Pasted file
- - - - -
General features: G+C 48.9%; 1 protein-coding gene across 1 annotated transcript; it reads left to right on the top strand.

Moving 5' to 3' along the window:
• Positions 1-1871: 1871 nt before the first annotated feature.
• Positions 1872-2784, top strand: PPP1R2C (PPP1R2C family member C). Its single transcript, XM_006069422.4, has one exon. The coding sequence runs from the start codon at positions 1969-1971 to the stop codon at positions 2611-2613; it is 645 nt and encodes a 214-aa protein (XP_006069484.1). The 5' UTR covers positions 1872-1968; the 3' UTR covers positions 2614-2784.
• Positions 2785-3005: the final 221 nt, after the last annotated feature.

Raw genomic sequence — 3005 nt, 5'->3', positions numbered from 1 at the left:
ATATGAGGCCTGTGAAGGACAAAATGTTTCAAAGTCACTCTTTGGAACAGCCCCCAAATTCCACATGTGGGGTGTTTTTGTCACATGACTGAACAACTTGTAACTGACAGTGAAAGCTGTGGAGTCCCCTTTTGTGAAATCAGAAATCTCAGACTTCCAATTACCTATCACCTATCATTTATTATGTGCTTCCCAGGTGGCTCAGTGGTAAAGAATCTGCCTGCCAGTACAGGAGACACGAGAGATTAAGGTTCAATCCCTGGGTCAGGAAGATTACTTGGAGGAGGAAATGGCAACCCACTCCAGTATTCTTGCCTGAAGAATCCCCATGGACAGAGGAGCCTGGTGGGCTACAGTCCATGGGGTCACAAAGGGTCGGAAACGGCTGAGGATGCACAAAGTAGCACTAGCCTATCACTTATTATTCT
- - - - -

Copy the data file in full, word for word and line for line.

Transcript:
General features: G+C 48.9%; 1 protein-coding gene across 1 annotated transcript; it reads left to right on the top strand.

Moving 5' to 3' along the window:
• Positions 1-1871: 1871 nt before the first annotated feature.
• Positions 1872-2784, top strand: PPP1R2C (PPP1R2C family member C). Its single transcript, XM_006069422.4, has one exon. The coding sequence runs from the start codon at positions 1969-1971 to the stop codon at positions 2611-2613; it is 645 nt and encodes a 214-aa protein (XP_006069484.1). The 5' UTR covers positions 1872-1968; the 3' UTR covers positions 2614-2784.
• Positions 2785-3005: the final 221 nt, after the last annotated feature.

Raw genomic sequence — 3005 nt, 5'->3', positions numbered from 1 at the left:
ATATGAGGCCTGTGAAGGACAAAATGTTTCAAAGTCACTCTTTGGAACAGCCCCCAAATTCCACATGTGGGGTGTTTTTGTCACATGACTGAACAACTTGTAACTGACAGTGAAAGCTGTGGAGTCCCCTTTTGTGAAATCAGAAATCTCAGACTTCCAATTACCTATCACCTATCATTTATTATGTGCTTCCCAGGTGGCTCAGTGGTAAAGAATCTGCCTGCCAGTACAGGAGACACGAGAGATTAAGGTTCAATCCCTGGGTCAGGAAGATTACTTGGAGGAGGAAATGGCAACCCACTCCAGTATTCTTGCCTGAAGAATCCCCATGGACAGAGGAGCCTGGTGGGCTACAGTCCATGGGGTCACAAAGGGTCGGAAACGGCTGAGGATGCACAAAGTAGCACTAGCCTATCACTTATTATTCT